The disclosure also relates to a porous cell culture article and methods for making and using the article. The cell culture article provides a three-dimensional environment (3D cell culture) having useful culture and optical detection properties of the cultured cells.
In a living entity, cells typically grow in three dimensions with a support structure of extra cellular matrix (ECM). The ECM contains, for example, proteins, such as collagen, elastin and laminin, which provide a mechanical support for cell growth in 3D as well as enable the communications between cells while growing and developing their functionalities. Cell biologists, especially cancer researchers have long suspected that the traditional monolayer or two dimensional (2D) cell culture on the flat surface of a petri dish is not sufficiently sophisticated to reproduce the growing environment necessary for cells to fully develop their natural biological activities and functionalities. Research interests in such 3D cell culture systems that can closely resemble the in-vivo cell growing structure began decades ago; however, the change of momentum for the 3D cell culture systems didn't come until Bissell's group demonstrated (see V. W. Weaver, et. al., Journal of Cell Biology, V137 (1), p231-245, 1997) the reversal of breast cancer cells cultured in a 3D culture system, which was never observed with the cells cultured in a 2D culture system. Since then, 3D cell culture systems quickly became an important alternative to traditional monolayer cell culture system.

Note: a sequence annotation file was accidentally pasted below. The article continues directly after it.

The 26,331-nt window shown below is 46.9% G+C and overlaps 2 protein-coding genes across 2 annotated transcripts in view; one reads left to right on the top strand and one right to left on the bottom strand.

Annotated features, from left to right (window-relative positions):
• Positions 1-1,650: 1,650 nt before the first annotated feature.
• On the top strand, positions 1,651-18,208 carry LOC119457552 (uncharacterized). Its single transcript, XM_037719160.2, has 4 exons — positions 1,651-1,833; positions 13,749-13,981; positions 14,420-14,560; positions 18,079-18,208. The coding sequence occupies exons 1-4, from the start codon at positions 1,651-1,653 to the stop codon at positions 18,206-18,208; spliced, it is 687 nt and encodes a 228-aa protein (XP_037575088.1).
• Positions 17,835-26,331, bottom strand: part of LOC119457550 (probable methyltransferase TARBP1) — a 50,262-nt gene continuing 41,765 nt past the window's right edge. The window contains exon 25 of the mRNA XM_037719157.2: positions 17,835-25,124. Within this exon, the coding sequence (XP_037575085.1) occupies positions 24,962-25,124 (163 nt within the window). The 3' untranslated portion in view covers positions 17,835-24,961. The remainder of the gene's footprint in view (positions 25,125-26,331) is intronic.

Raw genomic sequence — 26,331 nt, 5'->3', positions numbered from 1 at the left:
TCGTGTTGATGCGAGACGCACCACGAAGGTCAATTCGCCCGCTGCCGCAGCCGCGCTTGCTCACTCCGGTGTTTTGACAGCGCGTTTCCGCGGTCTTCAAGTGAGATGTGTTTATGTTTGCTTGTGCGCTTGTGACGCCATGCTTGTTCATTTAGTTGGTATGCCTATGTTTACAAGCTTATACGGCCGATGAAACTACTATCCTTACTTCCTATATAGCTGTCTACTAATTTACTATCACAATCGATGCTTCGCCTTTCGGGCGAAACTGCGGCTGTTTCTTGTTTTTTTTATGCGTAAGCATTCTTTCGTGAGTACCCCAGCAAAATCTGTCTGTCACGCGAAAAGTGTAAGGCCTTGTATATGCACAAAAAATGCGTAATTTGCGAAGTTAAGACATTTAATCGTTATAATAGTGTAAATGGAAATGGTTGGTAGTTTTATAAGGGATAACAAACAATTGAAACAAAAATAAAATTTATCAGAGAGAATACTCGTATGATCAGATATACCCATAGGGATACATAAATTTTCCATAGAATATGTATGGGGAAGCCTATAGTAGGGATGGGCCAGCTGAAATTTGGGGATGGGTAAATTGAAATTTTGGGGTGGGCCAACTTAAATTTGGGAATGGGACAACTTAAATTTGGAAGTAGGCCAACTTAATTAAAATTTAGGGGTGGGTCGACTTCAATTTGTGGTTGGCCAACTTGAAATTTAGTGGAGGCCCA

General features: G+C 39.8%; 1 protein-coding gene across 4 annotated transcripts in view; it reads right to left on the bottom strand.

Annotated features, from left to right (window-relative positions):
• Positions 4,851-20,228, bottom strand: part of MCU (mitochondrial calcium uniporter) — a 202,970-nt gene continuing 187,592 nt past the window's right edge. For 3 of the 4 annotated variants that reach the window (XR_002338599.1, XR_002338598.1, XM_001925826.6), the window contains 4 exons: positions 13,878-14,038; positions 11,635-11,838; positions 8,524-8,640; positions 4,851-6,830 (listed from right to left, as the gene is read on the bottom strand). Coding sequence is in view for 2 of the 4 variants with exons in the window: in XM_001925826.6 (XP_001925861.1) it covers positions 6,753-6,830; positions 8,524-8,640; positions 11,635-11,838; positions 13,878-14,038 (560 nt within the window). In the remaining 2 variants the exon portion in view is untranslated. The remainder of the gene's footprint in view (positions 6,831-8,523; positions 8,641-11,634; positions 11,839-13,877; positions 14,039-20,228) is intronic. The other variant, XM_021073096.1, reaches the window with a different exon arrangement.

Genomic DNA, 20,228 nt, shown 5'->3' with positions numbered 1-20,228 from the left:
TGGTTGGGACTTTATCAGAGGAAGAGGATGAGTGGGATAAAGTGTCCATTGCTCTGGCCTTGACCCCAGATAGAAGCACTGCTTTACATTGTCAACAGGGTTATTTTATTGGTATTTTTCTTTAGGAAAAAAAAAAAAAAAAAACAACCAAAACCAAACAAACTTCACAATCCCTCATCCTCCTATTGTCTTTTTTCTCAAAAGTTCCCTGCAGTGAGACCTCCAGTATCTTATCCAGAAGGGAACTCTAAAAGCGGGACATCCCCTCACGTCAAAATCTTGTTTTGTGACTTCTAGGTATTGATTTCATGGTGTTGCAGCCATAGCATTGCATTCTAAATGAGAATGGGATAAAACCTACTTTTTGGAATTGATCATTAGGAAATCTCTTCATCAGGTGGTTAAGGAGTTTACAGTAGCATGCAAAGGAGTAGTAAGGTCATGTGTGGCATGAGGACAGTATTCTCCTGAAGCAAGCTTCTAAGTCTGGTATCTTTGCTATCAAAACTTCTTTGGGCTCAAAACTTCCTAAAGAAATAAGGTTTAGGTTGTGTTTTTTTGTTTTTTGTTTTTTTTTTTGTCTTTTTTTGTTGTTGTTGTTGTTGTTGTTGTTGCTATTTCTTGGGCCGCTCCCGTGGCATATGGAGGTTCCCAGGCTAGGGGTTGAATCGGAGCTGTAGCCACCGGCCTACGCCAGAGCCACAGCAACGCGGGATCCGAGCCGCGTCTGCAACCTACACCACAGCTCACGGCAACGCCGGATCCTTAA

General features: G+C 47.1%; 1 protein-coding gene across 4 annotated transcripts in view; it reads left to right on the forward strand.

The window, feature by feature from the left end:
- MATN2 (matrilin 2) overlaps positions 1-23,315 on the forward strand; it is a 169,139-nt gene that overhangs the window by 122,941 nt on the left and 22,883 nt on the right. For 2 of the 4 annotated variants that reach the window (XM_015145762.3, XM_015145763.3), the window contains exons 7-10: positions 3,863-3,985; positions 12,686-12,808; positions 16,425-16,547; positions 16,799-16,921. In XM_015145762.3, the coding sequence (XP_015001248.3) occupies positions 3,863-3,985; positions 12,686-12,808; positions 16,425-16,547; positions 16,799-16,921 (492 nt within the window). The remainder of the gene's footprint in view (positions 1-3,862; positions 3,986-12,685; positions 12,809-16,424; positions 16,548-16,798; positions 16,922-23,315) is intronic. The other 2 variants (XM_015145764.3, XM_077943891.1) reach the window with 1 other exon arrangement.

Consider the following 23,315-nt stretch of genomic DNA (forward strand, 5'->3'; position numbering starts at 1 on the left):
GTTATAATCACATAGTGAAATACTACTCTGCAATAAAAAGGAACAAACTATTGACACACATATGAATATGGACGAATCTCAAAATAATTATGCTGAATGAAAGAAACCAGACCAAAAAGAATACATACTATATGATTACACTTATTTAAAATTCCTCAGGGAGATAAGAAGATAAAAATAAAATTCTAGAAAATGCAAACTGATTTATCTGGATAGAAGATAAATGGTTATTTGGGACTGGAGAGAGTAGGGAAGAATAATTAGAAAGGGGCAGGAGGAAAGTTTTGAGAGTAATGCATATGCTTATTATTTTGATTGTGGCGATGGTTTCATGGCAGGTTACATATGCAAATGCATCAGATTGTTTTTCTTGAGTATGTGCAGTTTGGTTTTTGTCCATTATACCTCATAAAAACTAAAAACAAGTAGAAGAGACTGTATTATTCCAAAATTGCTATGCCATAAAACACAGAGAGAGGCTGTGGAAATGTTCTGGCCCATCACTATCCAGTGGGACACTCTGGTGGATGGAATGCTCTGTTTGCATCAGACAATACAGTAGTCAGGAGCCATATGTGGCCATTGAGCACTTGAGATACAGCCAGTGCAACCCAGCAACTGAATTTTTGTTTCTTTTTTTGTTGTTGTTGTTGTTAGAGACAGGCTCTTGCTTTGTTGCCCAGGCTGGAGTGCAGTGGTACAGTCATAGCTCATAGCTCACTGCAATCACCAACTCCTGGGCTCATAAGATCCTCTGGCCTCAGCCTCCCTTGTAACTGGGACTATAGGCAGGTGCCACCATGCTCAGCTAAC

Biomaterials derived from animal tissues, such as collagen gels (see H. K. Kleinman, et al., Biochemistry 21, p6188-6193, 1982) and Matrigel® (see Bell, E., Ivarsson, et. al., Proc. Natl. Acad. Sci.,76, p. 1274-1278, 1979), have been commonly used as ECM in 3D cell culture by researchers. Although these materials have proven effective for 3D cell culture and amenable to imaging cells down to a few hundred microns deep inside the matrix, extracts of animal tissues present the following disadvantages, including for example:
- uncontrollable and undefined compositions of the substrates from batch-to-batch, which makes it difficult to compare the culture results of the substrates from different origins;